By Eddie Griffin
Monday, November 17, 2008
Well over half of America put their confidence in the leadership of an African-American by electing Barack Obama to be President of the United States. Over half of America believes that race is not a prerequisite to lead the most powerful nation in the world. The rule of racism, at last, took backseat to the will of a people who believe that all men are created equal in the sight of a Christian nation. A man named Barack Hussein Obama was judged by the content of his character, instead of prejudices aroused by his skin color.
Some people have yet to accept the outcome of the election. Race hatred is being fueled by hate groups, aimed at dividing the nation. Many people look away and pretend bigotry is not there. But it is there, and has been all along.
Some people confuse the two. This is obvious by mass reaction to the November 4 election results. The ideology of white supremacy was resoundingly discarded by the popular vote. It is no longer the dominant ideology that guides our nation.
We have always insisted that “racism” was predicated upon dominate-subordinate relationships between whites and blacks. From the perpetual occupation of the Whitehouse down to city hall, we have slowly migrated toward a “more equal” union. Now, from city hall to the Whitehouse, political power is no longer monopolized and abused to benefit one race or one culture.
Racism can only exist as long as skin color was the prerequisite for occupying the most powerful office in government. In the South, the political right to govern was a “white right to rule”.
In 1964, I was one of the scholars who debated the meaning of “Racism”. We were surprised that our definition was employed by the United Nations, except for one distinction. Global leaders would not accept racism being equated with white supremacy. Their counter argument was that any race can dominate or suppress another race.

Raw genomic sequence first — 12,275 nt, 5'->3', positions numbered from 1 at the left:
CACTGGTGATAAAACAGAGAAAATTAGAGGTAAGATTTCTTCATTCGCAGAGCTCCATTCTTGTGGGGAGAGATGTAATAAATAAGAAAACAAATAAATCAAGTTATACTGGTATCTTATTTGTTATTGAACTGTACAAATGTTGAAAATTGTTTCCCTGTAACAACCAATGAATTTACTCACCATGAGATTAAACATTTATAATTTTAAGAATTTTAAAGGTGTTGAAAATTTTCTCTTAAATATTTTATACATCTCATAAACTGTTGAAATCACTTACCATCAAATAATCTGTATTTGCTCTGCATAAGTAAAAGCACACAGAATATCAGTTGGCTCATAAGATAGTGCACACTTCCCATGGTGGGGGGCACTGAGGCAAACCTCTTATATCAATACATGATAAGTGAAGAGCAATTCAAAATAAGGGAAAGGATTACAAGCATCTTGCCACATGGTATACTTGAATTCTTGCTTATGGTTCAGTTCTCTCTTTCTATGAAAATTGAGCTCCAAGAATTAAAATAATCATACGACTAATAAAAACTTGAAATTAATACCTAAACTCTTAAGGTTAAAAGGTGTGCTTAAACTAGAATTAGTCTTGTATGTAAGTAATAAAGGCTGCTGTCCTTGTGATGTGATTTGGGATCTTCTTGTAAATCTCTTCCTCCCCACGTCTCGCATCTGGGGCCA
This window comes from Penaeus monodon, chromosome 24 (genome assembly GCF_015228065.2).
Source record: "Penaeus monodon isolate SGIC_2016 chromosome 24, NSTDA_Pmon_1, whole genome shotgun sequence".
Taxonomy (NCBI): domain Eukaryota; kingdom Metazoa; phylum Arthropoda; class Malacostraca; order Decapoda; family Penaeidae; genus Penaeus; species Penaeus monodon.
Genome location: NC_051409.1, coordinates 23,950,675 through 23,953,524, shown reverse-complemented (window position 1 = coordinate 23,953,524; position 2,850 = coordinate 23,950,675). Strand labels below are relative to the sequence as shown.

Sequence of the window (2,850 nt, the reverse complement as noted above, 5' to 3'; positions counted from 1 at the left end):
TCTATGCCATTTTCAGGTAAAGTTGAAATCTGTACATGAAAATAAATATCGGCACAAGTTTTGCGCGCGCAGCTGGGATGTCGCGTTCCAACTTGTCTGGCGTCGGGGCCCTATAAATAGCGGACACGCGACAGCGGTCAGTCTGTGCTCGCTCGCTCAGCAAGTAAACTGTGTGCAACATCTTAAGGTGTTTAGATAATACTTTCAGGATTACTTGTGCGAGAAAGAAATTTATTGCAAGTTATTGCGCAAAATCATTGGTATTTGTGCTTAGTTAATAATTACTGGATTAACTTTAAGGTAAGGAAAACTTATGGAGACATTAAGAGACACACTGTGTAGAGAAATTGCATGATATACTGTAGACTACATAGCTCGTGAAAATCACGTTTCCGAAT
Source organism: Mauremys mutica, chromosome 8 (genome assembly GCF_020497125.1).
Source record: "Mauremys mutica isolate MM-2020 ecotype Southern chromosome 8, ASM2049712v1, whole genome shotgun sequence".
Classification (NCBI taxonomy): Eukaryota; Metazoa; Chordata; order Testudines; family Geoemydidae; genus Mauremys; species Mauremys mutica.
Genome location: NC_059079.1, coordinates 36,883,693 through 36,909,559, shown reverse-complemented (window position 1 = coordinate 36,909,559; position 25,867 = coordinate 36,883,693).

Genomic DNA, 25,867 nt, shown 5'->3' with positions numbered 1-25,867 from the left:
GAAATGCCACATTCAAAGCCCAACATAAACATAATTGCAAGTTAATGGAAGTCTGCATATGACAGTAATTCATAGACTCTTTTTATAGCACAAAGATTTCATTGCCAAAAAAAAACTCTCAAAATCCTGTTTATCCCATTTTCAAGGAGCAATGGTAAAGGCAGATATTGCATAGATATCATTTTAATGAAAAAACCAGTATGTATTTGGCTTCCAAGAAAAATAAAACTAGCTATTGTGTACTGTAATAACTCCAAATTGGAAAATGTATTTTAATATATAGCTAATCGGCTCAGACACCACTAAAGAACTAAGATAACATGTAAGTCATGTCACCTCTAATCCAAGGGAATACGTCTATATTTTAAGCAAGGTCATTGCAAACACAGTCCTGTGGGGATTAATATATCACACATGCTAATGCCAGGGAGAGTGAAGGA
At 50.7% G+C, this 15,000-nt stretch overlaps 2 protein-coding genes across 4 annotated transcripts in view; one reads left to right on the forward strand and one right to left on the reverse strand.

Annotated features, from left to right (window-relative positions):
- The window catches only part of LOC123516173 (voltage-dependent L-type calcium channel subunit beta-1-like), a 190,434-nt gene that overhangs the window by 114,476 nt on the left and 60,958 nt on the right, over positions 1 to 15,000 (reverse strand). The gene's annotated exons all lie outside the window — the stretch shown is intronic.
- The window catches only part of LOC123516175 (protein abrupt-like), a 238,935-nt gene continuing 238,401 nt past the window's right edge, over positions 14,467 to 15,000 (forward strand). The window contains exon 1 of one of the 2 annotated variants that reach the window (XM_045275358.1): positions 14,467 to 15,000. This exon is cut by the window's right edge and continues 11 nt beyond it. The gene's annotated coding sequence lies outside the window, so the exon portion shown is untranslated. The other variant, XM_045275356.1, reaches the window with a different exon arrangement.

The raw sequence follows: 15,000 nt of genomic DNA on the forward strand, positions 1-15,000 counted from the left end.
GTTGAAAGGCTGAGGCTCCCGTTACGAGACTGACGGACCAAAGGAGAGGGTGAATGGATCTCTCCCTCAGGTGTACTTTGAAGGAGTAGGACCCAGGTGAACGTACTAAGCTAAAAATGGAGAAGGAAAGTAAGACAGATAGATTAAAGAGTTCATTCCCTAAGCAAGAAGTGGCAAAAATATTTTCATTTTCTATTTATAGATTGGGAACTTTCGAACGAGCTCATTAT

In the U.S., it manifested itself in race relations between "the whites" and "the coloreds", and through a rough series of evolutionary progressions toward a truer sense equality. But the resistance to these changes has historically been violent. It is the outward aggression against change that we signify as “racist behavior” or bigotry.
This distinction is very important in this day and time, post-election. If racism is dead, as I have argued above, then the angry backlash is bigotry with a dangerous potential, similar to the election of Abraham Lincoln in 1860. All of Lincoln's days in office were haunted by plots of his assassination. No man should have to live with that threat hanging over his head.
I do not buy into the myth that there is no racist plot against Barack Obama’s life. This is why we continue to pray for him and for our nation. We know the truth of racism is about power.
Now racism is dead. Get over it.
If people cannot get over it, then there is a hate-crime conspiracy waiting to lure them in.
The Patriot Act gives the President of the United States almost absolute power in dealing with domestic terrorism. And, what is more threatening to our national security than to openly plot his assassination.
It is unpatriotic to threaten the life of the man who provides a security blanket over this country. In rapid order, these instigators and would-be assassins need to loose their “freedom of speech”, “right to privacy”, and, if suspicious enough, “freedom of movement”, making certain to respect due process of law.
A threat inside the nation should never exist. If we were aware of an al-Qaeda cell operating inside the United States, there is no doubt as to what we would do? And, these people are operating in board daylight? What is too shameless to be done in darkness is hereby brought out into the light, how arrogant!